This article classifies twenty-five “social risks” in six categories, according to whether they have been fundamentally modified, created, or developed, are under control, or have been transferred or eliminated. The author argues that it is primarily the dynamics of employment that explain these changes over the past twenty-five years. The author analyzes successive reforms by looking at income redistribution. The reform techniques adopted were slow, gradual, and as painless as possible while still being continuous and permanent. They were poorly coordinated with other public authorities, and have not challenged the initial elements of social security policy and its institutions.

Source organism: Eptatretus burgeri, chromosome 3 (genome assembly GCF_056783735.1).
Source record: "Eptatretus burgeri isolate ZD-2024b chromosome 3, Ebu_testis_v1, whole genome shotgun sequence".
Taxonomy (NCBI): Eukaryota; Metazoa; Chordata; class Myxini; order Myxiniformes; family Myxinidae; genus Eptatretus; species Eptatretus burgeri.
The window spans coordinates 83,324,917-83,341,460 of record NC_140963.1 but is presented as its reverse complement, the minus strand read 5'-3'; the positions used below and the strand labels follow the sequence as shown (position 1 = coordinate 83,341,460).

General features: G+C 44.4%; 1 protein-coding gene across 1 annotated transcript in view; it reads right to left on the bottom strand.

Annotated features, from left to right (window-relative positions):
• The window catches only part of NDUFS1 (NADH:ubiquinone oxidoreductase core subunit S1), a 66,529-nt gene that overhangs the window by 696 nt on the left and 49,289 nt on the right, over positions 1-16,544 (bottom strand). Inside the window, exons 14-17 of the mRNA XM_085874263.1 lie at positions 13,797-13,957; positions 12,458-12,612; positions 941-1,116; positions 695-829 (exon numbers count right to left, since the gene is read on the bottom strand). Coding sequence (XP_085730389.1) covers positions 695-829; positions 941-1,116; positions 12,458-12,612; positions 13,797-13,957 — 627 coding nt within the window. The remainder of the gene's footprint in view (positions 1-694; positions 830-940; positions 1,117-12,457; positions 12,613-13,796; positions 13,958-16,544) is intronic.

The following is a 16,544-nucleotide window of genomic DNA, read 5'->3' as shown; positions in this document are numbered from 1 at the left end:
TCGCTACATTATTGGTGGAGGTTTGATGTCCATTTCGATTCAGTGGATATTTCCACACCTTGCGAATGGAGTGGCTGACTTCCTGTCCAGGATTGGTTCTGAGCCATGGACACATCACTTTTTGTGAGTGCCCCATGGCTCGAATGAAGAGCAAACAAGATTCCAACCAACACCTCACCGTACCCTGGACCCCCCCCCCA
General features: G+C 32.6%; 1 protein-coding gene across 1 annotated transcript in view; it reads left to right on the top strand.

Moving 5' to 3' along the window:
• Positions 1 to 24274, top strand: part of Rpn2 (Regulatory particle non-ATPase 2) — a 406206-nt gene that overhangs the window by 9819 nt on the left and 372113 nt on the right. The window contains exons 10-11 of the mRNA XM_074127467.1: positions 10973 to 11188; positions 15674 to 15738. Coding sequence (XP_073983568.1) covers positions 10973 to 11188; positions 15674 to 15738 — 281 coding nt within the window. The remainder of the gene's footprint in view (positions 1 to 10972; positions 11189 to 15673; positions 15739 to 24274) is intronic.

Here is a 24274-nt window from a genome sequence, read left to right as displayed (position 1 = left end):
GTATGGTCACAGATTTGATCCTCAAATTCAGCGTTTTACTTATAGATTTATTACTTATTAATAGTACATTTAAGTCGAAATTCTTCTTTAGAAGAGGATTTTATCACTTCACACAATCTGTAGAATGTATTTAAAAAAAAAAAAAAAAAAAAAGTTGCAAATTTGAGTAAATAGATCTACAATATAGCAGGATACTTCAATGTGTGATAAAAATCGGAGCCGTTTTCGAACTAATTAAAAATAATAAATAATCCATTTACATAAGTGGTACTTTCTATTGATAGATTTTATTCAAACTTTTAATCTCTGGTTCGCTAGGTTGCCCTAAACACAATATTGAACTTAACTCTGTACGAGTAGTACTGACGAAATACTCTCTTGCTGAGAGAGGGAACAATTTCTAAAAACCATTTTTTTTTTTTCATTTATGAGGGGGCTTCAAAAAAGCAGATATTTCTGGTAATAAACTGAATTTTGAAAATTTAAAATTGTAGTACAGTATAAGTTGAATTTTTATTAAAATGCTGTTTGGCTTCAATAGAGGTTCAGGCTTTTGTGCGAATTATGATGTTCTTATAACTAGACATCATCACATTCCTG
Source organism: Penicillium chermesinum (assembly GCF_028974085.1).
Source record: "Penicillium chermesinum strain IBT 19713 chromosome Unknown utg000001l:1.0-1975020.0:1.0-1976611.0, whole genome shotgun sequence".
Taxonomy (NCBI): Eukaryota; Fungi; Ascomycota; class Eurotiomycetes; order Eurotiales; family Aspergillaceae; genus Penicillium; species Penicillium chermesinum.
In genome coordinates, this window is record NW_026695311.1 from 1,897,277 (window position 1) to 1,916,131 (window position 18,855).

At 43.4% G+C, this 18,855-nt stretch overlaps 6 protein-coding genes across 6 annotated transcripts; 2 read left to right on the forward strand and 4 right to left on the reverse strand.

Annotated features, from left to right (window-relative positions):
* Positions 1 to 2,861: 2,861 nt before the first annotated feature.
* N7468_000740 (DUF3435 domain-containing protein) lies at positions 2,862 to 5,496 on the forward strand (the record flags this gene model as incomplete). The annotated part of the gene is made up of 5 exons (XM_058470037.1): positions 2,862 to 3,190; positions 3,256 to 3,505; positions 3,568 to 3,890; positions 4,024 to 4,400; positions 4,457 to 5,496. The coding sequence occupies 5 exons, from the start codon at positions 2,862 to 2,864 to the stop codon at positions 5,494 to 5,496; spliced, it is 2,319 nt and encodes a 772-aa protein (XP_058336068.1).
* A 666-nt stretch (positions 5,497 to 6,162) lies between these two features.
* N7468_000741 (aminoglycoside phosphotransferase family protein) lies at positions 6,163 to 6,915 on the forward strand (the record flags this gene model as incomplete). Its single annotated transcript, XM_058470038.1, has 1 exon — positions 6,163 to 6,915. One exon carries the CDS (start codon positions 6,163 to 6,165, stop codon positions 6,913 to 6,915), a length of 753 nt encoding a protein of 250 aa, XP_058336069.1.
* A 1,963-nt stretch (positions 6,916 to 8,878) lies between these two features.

- social security reform
- social risks health insurance
- Social security and redistribution of income
- management of Social security
- aims of social security